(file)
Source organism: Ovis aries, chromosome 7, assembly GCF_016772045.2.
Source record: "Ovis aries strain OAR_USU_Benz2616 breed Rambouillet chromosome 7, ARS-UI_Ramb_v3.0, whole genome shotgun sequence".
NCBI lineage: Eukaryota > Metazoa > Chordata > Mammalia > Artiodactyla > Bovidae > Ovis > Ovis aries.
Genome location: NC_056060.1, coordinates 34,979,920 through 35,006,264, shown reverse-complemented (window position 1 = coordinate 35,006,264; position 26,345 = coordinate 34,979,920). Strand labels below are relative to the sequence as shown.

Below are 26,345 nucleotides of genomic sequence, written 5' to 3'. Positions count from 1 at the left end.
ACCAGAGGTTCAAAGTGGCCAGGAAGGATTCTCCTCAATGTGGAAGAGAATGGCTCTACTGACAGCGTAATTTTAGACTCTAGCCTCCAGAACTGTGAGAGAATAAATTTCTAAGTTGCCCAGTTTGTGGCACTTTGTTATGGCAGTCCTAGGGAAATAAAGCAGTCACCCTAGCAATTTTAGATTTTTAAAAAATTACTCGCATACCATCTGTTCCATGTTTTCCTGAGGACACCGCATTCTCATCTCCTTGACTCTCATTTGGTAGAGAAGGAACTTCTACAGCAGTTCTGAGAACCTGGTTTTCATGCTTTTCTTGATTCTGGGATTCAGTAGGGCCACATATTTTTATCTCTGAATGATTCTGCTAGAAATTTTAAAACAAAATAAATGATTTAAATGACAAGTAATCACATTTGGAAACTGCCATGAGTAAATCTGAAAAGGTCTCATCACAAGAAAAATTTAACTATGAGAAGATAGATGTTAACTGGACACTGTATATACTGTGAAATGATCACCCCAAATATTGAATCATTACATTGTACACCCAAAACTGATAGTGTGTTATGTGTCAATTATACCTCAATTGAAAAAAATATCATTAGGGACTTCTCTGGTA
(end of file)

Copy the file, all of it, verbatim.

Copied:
Source organism: Ovis aries, chromosome 7, assembly GCF_016772045.2.
Source record: "Ovis aries strain OAR_USU_Benz2616 breed Rambouillet chromosome 7, ARS-UI_Ramb_v3.0, whole genome shotgun sequence".
NCBI lineage: Eukaryota > Metazoa > Chordata > Mammalia > Artiodactyla > Bovidae > Ovis > Ovis aries.
Genome location: NC_056060.1, coordinates 34,979,920 through 35,006,264, shown reverse-complemented (window position 1 = coordinate 35,006,264; position 26,345 = coordinate 34,979,920). Strand labels below are relative to the sequence as shown.

Below are 26,345 nucleotides of genomic sequence, written 5' to 3'. Positions count from 1 at the left end.
ACCAGAGGTTCAAAGTGGCCAGGAAGGATTCTCCTCAATGTGGAAGAGAATGGCTCTACTGACAGCGTAATTTTAGACTCTAGCCTCCAGAACTGTGAGAGAATAAATTTCTAAGTTGCCCAGTTTGTGGCACTTTGTTATGGCAGTCCTAGGGAAATAAAGCAGTCACCCTAGCAATTTTAGATTTTTAAAAAATTACTCGCATACCATCTGTTCCATGTTTTCCTGAGGACACCGCATTCTCATCTCCTTGACTCTCATTTGGTAGAGAAGGAACTTCTACAGCAGTTCTGAGAACCTGGTTTTCATGCTTTTCTTGATTCTGGGATTCAGTAGGGCCACATATTTTTATCTCTGAATGATTCTGCTAGAAATTTTAAAACAAAATAAATGATTTAAATGACAAGTAATCACATTTGGAAACTGCCATGAGTAAATCTGAAAAGGTCTCATCACAAGAAAAATTTAACTATGAGAAGATAGATGTTAACTGGACACTGTATATACTGTGAAATGATCACCCCAAATATTGAATCATTACATTGTACACCCAAAACTGATAGTGTGTTATGTGTCAATTATACCTCAATTGAAAAAAATATCATTAGGGACTTCTCTGGTA